We’ve got a new report that says over 1.8 million of them have either temporarily or permanently closed in the second quarter because of the virus. That’s a big number. Not only almost nearly 2 million of them have closed their doors during the second quarter, but more than a third of small businesses have said that they don’t have but a month left of cash reserves. More and more are going to shut down.
We cannot afford as a country to lose small businesses. If you look at the Stanford report of the 2008 recession, small businesses led the economic recovery, especially minority ones. So here are two things, two tips that we can do for small businesses.
First of all, small business owners need to take out a blank sheet of paper and map out the new normal. What new requirements and hence new business opportunities exist now because of COVID. An example is subscription services. Who would thought that you could order a subscription service, have toilet paper delivered to your house by mail by Amazon by shipping once a month? It could be other products, food, fruits, whatever. Looking at going digital with your small business, if customers can’t come to you, you need to bring your business to them.
The second thing is that we, the rest of America, need to step up to save small businesses. As an example, the Global Entrepreneurship Network has teamed with a small business firm, and they are giving out their own $10,000 grants to small businesses to keep them alive. It’s not government money, and it’s not a loan. More people need to, especially our major corporations, need to step up. The private sector needs to save small businesses by doing programs like this. It’s incumbent upon all of us at this point to save these small businesses. We can’t afford to lose them.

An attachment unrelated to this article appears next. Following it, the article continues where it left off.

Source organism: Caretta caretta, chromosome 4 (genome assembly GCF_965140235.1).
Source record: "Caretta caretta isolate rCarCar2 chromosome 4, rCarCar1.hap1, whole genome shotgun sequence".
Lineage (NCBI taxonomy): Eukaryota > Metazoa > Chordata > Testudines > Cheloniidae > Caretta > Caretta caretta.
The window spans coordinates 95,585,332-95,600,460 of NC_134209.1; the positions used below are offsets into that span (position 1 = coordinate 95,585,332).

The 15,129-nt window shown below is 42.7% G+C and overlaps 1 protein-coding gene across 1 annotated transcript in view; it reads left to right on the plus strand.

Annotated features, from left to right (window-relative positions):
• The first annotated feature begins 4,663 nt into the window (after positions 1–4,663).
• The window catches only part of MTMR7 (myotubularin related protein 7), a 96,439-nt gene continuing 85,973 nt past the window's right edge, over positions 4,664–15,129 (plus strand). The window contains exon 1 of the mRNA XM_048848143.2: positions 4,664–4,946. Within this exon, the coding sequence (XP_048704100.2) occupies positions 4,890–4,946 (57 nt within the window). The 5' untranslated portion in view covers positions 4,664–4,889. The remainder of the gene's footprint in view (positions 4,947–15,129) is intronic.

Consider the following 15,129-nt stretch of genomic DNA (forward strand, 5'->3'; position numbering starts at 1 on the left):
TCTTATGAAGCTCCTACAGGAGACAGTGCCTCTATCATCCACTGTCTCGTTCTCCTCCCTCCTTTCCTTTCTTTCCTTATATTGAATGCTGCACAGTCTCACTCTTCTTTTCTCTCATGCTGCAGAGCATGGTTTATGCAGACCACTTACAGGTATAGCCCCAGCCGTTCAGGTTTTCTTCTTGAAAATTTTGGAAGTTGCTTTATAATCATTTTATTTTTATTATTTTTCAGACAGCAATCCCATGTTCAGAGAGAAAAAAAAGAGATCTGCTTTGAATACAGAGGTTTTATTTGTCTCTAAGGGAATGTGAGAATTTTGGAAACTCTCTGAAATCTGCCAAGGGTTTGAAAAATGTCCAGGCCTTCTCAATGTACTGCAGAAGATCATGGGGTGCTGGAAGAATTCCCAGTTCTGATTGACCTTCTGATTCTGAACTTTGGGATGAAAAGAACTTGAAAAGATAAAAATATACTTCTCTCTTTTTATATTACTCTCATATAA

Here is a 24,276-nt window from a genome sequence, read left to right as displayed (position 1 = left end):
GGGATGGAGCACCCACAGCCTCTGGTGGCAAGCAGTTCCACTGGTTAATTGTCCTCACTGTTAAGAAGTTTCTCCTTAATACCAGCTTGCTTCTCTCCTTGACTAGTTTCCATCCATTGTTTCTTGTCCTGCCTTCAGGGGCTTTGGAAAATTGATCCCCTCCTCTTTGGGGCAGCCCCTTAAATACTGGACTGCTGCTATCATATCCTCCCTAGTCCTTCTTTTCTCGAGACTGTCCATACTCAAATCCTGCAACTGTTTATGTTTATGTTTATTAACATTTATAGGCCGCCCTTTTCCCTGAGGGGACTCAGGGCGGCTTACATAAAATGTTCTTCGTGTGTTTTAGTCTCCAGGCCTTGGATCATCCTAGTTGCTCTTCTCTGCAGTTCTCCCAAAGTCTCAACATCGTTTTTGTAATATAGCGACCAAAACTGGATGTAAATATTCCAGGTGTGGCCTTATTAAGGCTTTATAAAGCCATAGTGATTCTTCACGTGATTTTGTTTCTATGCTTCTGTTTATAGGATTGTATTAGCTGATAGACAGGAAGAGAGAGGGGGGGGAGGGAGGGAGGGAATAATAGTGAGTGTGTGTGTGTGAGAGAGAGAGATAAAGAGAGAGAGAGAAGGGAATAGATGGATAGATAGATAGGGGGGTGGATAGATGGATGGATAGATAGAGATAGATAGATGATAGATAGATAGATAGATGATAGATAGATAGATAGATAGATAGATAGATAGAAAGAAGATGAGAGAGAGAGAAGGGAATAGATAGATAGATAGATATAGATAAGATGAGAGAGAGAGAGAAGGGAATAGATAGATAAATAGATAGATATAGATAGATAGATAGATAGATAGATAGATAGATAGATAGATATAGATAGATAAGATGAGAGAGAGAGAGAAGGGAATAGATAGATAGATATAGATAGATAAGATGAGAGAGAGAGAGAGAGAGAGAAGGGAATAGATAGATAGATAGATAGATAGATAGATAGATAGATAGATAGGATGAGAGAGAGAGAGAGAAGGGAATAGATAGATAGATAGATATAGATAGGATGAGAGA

We now have these mask mandates, especially on planes and pairing that with no business travel, you essentially get a dying industry. The travel industry is in deep crisis, and maybe it won’t ever rebound all the way back. The travel industry is facing three headwinds. First, is that surge in cases and the masks and especially down in the south. Second is the fact that even when you travel, there’s nothing to do when you get there at this point. More businesses closed back down in July than opened in June. These are serious issues. The third is that even when the airlines used to have the problem of trying to convince us to get on the plane. Now, they’re trying to convince us to get off the plane, because we don’t want to get quarantined on a trip. We didn’t know we were going to get stuck on and technology.
So many small business owners and big business CEOs are telling us that we will never go back to quite the amount of business travel we did before now that we have discovered online collaboration and tools like Zoom and Slack. It’s going to be a tough, long haul.